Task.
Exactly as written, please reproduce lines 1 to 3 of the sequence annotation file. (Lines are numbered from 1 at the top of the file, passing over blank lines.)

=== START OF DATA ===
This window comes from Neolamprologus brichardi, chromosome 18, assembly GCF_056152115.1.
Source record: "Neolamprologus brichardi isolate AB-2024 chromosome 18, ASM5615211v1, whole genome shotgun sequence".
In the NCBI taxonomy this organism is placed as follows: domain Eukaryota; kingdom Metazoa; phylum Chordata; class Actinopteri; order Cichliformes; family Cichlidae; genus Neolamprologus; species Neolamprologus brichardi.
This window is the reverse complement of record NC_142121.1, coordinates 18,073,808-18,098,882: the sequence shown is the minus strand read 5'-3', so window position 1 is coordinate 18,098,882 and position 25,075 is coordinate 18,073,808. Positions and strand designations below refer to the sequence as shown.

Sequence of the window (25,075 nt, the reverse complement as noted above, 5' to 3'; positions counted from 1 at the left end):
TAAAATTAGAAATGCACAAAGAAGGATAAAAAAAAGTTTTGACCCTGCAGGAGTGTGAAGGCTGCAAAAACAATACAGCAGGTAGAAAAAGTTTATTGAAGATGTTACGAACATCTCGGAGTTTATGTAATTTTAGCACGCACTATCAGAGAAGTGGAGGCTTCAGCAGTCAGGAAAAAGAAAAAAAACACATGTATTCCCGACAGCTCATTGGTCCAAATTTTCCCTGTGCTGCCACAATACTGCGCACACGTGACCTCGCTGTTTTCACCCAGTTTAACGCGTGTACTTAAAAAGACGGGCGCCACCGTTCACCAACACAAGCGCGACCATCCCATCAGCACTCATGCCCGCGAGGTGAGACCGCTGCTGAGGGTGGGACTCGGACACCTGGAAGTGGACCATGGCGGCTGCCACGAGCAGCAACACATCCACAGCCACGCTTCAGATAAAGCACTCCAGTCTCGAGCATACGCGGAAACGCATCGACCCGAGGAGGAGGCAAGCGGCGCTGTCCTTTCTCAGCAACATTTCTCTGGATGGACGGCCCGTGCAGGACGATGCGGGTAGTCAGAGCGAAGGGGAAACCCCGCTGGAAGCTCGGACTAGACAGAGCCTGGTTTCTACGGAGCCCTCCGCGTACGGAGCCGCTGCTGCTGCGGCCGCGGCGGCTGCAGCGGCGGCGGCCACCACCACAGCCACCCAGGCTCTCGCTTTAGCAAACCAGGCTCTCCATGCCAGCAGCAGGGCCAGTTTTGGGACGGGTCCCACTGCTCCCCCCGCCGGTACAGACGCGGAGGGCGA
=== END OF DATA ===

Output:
This window comes from Neolamprologus brichardi, chromosome 18, assembly GCF_056152115.1.
Source record: "Neolamprologus brichardi isolate AB-2024 chromosome 18, ASM5615211v1, whole genome shotgun sequence".
In the NCBI taxonomy this organism is placed as follows: domain Eukaryota; kingdom Metazoa; phylum Chordata; class Actinopteri; order Cichliformes; family Cichlidae; genus Neolamprologus; species Neolamprologus brichardi.